"It's often the engineer's experience and judgment that plays a key role in setting the numerical value for the factor of safety."
Reminds me of the chief engineer on the Enterprise:
[the U.S.S. Enterprise is being sucked into a black hole, seconds away from doom] Scotty: I'm giving her all she's got, Captain! [the bridge ceiling begins to crack as the ship's drawn closer] James T. Kirk: All she's got isn't good enough! What else ya got? Scotty: Um... Okay, if we eject the core and detonate, the blast could be enough to push us away! I cannae promise anything, though! [the viewing window starts to rupture] James T. Kirk: DO IT, DO IT, DO IT!
Probably not a scenario he would have used a computer model for...
While a work of fiction, it still speaks to the importance of factoring in an experienced engineer's judgment that may not necessarily agree with a computer model...and that "sufficient" can also depend on the situation.
I agree. What I'm saying is that "sufficient" (as much as needed) is very subjective and based on individual perspective and opinion. My wife and I have very different views on how many diamonds are 'sufficient' for her wardrobe. One may be necessary or required to display her merital status, but we don't agree on the sufficient number.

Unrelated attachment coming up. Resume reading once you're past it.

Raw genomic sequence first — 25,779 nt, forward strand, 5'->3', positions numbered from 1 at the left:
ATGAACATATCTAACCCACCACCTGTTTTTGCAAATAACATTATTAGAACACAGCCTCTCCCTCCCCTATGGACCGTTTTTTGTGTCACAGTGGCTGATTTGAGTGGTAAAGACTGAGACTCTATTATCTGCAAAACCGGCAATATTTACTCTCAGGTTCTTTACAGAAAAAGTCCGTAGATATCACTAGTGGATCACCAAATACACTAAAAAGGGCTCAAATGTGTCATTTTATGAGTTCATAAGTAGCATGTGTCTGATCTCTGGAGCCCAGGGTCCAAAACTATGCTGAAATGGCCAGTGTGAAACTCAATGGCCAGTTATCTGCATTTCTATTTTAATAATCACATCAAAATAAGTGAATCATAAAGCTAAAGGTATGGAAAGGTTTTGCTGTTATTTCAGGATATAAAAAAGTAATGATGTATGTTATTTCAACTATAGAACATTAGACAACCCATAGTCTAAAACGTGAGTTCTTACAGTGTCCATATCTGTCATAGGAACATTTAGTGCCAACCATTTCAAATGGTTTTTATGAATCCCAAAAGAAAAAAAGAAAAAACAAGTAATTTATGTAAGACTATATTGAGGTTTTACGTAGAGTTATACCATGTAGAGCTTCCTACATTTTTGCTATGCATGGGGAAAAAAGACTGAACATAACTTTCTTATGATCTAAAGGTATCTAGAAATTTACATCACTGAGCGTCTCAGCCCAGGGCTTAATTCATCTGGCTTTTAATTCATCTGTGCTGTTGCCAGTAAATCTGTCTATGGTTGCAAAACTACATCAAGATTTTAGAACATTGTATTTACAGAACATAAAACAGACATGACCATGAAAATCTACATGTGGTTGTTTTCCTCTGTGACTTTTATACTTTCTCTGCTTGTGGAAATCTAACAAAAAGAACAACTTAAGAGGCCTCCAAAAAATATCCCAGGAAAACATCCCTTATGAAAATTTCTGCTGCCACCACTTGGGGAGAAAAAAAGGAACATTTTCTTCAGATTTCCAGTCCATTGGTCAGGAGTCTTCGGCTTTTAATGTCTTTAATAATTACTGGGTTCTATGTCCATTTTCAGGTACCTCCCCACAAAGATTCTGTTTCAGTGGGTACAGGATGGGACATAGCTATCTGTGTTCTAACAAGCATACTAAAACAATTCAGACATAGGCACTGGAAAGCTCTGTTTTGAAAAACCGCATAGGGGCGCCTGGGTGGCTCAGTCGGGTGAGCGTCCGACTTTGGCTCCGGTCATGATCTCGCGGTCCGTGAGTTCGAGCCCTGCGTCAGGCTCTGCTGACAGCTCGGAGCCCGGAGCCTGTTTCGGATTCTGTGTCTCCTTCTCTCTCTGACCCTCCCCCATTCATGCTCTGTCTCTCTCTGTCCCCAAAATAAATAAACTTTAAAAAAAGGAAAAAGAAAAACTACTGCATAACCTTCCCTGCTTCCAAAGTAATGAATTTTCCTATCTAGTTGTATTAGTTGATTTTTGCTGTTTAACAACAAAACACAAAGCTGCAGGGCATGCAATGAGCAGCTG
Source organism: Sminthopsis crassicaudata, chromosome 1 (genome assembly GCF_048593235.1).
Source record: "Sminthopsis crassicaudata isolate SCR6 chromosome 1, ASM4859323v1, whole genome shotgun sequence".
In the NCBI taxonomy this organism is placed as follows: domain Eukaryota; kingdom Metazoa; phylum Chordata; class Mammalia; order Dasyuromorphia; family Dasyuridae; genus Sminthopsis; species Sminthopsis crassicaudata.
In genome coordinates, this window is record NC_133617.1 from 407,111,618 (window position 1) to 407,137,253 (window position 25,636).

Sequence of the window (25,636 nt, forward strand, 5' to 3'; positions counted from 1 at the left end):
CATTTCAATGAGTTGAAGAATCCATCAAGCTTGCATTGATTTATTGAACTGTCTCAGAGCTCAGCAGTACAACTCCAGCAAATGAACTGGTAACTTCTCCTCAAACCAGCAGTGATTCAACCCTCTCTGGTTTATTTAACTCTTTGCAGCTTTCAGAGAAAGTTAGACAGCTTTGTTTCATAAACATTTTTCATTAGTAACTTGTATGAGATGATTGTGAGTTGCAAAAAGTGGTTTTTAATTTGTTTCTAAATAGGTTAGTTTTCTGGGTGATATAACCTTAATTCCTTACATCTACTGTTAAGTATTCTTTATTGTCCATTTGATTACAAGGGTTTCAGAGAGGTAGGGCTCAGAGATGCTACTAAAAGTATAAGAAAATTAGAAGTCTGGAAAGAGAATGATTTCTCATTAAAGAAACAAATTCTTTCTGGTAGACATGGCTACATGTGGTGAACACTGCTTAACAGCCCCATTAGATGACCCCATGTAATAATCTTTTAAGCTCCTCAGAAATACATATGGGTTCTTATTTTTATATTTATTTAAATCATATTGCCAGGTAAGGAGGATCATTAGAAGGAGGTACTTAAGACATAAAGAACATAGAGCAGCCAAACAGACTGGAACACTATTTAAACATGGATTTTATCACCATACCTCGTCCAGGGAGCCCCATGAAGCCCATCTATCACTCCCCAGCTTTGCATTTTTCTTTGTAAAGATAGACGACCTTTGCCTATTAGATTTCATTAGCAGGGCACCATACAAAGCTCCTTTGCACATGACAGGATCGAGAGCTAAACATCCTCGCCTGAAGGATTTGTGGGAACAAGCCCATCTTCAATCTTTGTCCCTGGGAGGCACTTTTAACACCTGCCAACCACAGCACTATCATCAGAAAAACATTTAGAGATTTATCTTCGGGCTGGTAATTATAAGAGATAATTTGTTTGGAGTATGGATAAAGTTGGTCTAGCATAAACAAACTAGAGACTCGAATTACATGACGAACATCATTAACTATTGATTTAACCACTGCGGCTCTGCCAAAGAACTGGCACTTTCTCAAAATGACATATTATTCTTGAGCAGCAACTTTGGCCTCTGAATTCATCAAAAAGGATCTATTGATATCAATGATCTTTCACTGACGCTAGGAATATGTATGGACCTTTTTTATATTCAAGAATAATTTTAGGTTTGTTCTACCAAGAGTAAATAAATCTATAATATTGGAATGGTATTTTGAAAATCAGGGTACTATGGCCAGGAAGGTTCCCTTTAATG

This is an excellent post--excellent. I had a professor who always stated, " the only thing less desirous than an undersign is an over design. He was all about applying the proper safety factors to design problems and stressed that to all of his students. You were automatically "dinged" if you did not state and apply safety factors and how those affected the assembly of components.
I think we have just seen a remarkable violation of "necessary and sufficient" with programming and launch of the "Affordable Healthcare Act". A disaster due to improper planning and bogus architecture. Our country could definitely benefit from reading your post.
That is a good point. The sufficient condition is usually the bounding condition. The necessary condition is that which is called out specifically in the specification. Of course, this assumes the requirements are correct.
Great article. "Necessary" is often fairly easy to calculate knowing what is needed, but that "Sufficient" number can vary all over the place depending on perspective. I think personal experience is a variable that can have great impact on what is sufficient, so can lead to a lot of debate among peers. How safe is safe? How much is too much?
What should be the perception of a product’s real-world performance with regard to the published spec sheet? While it is easy to assume that the product will operate according to spec, what variables should be considered, and is that a designer obligation or a customer responsibility? Or both?
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